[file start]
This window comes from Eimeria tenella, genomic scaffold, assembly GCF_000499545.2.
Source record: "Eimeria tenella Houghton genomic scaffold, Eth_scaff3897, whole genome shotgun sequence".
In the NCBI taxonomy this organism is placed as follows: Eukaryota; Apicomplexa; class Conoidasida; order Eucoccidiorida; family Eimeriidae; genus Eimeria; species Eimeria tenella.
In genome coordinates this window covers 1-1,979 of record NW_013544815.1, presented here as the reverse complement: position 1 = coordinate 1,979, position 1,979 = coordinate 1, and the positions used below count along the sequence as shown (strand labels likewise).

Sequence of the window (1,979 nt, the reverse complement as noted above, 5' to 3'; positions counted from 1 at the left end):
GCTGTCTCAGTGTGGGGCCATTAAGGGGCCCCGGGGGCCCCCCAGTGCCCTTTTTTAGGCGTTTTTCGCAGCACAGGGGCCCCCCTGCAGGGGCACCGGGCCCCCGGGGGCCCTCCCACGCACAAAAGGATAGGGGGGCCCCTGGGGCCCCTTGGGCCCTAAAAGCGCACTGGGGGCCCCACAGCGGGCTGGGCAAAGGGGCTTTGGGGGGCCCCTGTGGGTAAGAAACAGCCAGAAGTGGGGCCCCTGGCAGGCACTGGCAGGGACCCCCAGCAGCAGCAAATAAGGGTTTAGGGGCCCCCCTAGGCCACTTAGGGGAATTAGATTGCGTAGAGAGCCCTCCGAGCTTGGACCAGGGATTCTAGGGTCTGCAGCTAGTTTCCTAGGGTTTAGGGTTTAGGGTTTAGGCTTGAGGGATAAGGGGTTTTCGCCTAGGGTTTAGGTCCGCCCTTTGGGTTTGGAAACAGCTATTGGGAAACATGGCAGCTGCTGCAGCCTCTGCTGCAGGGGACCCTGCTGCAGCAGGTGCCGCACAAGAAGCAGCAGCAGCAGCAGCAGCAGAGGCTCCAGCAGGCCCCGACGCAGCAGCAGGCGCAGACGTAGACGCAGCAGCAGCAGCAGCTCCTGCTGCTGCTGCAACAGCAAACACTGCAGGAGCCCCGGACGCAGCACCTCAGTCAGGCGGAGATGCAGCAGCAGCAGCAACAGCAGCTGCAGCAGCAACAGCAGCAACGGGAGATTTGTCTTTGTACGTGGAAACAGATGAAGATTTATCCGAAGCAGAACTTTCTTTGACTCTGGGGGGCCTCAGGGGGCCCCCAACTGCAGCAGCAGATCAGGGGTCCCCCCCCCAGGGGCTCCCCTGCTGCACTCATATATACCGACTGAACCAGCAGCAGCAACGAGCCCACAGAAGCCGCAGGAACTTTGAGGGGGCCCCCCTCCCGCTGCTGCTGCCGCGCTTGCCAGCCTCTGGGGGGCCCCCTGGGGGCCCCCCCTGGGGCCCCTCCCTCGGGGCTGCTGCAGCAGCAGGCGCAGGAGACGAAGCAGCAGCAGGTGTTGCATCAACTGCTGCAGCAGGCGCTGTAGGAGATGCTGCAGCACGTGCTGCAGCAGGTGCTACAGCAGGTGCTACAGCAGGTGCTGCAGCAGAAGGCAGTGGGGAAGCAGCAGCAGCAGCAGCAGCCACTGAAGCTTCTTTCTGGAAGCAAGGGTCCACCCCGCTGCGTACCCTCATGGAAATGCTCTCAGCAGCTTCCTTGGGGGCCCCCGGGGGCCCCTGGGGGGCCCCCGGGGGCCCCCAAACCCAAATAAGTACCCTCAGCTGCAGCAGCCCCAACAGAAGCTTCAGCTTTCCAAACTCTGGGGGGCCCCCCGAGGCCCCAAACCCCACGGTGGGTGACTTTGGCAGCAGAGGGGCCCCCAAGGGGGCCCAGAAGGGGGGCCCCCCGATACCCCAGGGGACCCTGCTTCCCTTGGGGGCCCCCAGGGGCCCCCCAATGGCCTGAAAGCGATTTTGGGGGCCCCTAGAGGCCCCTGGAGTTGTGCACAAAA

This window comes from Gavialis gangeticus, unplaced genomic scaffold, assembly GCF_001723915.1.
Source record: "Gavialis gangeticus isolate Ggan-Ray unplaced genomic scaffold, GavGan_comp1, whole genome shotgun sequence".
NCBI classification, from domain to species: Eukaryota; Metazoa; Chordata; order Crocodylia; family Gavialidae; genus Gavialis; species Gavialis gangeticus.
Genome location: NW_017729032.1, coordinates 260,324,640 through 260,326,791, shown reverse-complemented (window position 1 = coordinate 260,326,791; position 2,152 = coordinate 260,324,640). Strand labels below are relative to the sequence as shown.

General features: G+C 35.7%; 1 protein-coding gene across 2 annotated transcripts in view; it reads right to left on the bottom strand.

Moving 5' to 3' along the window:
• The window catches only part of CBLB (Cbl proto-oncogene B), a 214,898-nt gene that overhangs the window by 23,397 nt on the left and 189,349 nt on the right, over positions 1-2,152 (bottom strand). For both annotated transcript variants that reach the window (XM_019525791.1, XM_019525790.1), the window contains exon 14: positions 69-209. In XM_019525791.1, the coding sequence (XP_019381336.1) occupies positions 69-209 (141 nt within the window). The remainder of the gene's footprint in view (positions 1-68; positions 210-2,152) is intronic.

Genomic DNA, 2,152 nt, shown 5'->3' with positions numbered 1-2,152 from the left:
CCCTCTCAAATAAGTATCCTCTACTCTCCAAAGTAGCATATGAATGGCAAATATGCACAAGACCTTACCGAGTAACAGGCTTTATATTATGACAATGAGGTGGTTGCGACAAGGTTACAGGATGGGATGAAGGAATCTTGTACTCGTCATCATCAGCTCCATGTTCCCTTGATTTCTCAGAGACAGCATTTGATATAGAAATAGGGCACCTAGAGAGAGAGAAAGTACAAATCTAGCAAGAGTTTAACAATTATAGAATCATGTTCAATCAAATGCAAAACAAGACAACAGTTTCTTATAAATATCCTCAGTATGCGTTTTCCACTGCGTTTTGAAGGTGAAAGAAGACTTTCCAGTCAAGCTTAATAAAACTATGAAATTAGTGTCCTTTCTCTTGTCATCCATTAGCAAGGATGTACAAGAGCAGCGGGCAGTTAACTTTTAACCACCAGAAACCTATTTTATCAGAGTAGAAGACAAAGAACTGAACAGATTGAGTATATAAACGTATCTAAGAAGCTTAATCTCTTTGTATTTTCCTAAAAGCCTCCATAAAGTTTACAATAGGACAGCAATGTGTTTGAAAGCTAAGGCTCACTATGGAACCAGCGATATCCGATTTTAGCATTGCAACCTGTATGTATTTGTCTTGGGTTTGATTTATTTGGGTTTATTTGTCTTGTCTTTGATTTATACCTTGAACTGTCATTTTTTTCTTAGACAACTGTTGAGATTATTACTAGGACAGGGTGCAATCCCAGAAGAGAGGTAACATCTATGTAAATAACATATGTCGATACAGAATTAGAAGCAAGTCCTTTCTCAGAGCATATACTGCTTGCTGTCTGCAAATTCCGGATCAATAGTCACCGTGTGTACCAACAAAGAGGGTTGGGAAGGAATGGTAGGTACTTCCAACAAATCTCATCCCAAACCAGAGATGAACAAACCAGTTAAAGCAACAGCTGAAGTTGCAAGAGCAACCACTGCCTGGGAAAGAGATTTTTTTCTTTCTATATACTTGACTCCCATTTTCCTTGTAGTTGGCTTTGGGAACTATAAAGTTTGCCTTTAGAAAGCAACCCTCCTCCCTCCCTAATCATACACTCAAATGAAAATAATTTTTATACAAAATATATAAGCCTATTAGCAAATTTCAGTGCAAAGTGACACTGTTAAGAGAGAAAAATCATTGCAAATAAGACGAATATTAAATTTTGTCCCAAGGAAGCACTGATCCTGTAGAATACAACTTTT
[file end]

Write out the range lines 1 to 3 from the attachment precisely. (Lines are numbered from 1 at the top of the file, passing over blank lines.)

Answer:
This window comes from Eimeria tenella, genomic scaffold, assembly GCF_000499545.2.
Source record: "Eimeria tenella Houghton genomic scaffold, Eth_scaff3897, whole genome shotgun sequence".
In the NCBI taxonomy this organism is placed as follows: Eukaryota; Apicomplexa; class Conoidasida; order Eucoccidiorida; family Eimeriidae; genus Eimeria; species Eimeria tenella.